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CRRA’s 32nd Annual Conference: Carbonopoly Recycler’s Primer on Climate Change: AB 32 and Other CA Climate Policy Nick LapisPolicy Associate Californians Against Waste916email@example.com
Overview • Broad overview of California climate change laws, policies, & regulations • Why recycling reduces greenhouse gas emissions • Opportunities for greenhouse gas savings in waste-related sectors • Next steps
Broad Overview: California GHG Initiatives AB 32 (California Global Warming Solutions Act of 2006) • Reduce GHG emissions to 1990 levels by 2020 (~ 174 Million tons of CO2 need to be reduced) • Directed California Air Resources Board (CARB or ARB) to meet goal, without explicit instructios Governor’s Executive Orders • 2050 Goal – 80% below 1990 ghg levels • Low Carbon Fuel Standard • Climate Action Team Attorney General’s Suits (GHG impact in EIR/EIS) • California Environmental Quality Act (CA’s “Baby NEPA”) • Municipal and corporate mitigation of GHG impacts
Statewide GHG Initiatives (cont’d) CIWMB GHG Strategies • Proposed Early Action Measures: Multi-family and Commercial Recycling, Increased Curbside, Landfill Gas Capture, Landfill Reporting, and Demo Grants. • Strategic Directives: Directive 6 – Reduce organics by 50% Local Initiatives • Local government protocols (ARB / CCAR / ICLEI / TCR) • ICLEI – Cities for Climate Protection Campaign (CCP) • Local GHG inventories • League of Cities / Institute for Local Government – Climate Action Network Best Practices Certification program • Points for exceeding diversion goals, diverting organics, expanding recycling, and providing incentives for siting recycling infrastructure • Sierra Club – “Cool Counties”: 80% reduction by 2050 (US Mayors’ Climate Protection Agreement) • Bay Area Air Quality Management District – $0.04/ton CO2 fee
AB 32 Timeline • Jun. 30, 2007: Discrete Early Action Measures • July 1, 2007: Environmental Justice Advisory Committee & Economic/Tech Advancement Advisory Committee • Jan. 1, 2008 : Determination of 1990 baseline levels & mandatory reporting for biggest emitters • Jan. 1, 2009 : Approval of scoping plan for reductions by 2020 (update every 5 years) • Jan. 1, 2010 : Adopt regulations for early action measures • Jan. 1, 2011 : Adopt regulations for scoping plan • Jan. 1, 2012 : Emission limits begin • Jan. 2, 2020 : Emission reductions achieved and stay in force beyond 2020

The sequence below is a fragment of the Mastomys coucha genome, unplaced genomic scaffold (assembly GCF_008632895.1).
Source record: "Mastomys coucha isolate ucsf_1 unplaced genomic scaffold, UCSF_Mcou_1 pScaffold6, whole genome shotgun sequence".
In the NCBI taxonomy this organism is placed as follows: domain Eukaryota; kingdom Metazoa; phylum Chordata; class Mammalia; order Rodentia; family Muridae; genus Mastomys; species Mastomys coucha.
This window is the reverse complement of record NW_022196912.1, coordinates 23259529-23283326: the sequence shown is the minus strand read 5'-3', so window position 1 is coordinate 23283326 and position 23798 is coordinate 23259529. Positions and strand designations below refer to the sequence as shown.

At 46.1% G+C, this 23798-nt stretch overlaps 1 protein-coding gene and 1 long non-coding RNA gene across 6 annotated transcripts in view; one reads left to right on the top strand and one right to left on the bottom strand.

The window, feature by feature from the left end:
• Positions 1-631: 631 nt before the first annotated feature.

1990 Inventory and 2020 Target • AB 32 requires the Air Resources Board to develop an inventory of greenhouse gas emissions for 1990, which would be the 2020 goal AB 32 Reductions = 2020 business-as-usual projection ─ 2020 goal (≈174 MMTCO2e) • Controversial waste issues in this inventory (and others): • LFG collection efficiency • Which Global Warming Potential (GWP)? • How to prioritize actions that are not reflected in inventories? • Landfill carbon sink / sequestration • (Atmospheric Flow Approach: “emissions” and “removals” of GHGs)
Early Action Measures and Mandatory Reporting • ARB directed to adopt “Discrete Early Actions” before developing the rest of their AB 32 strategy • One of the first 3 Early Action Measures was to increase landfill methane capture • The regulations are currently in draft form (mostly based on various air district requirements) • LFG systems on smaller landfills • 200 ppm surface concentrations • LFG systems installed sooner • ARB directed to require mandatory reporting of GHG emissions • Landfills not included in first year of reporting • No clear methodology for measuring fugitive emissions
Market Mechanisms • AB 32 allows for cap-and-trade, but does not mandate it • Conventional wisdom: California will have cap-and-auction system • Probably linked regionally with Western Climate Initiative states • 60% of reductions will come from “core measures” • 40% from some mix of direct regulations, incentives, fees, taxes, and cap-and-auction
Offsets • California Climate Action Registry (CCAR) • Legislatively created non-profit charged with voluntary tracking greenhouse gas emissions • Develops quantification protocols • These protocols will then be adopted by CARB and The Climate Registry (TCR) • Increased recycling is a very cost-effective GHG reduction measure. (Even cost negative?) • Protocols need to be developed for a future market.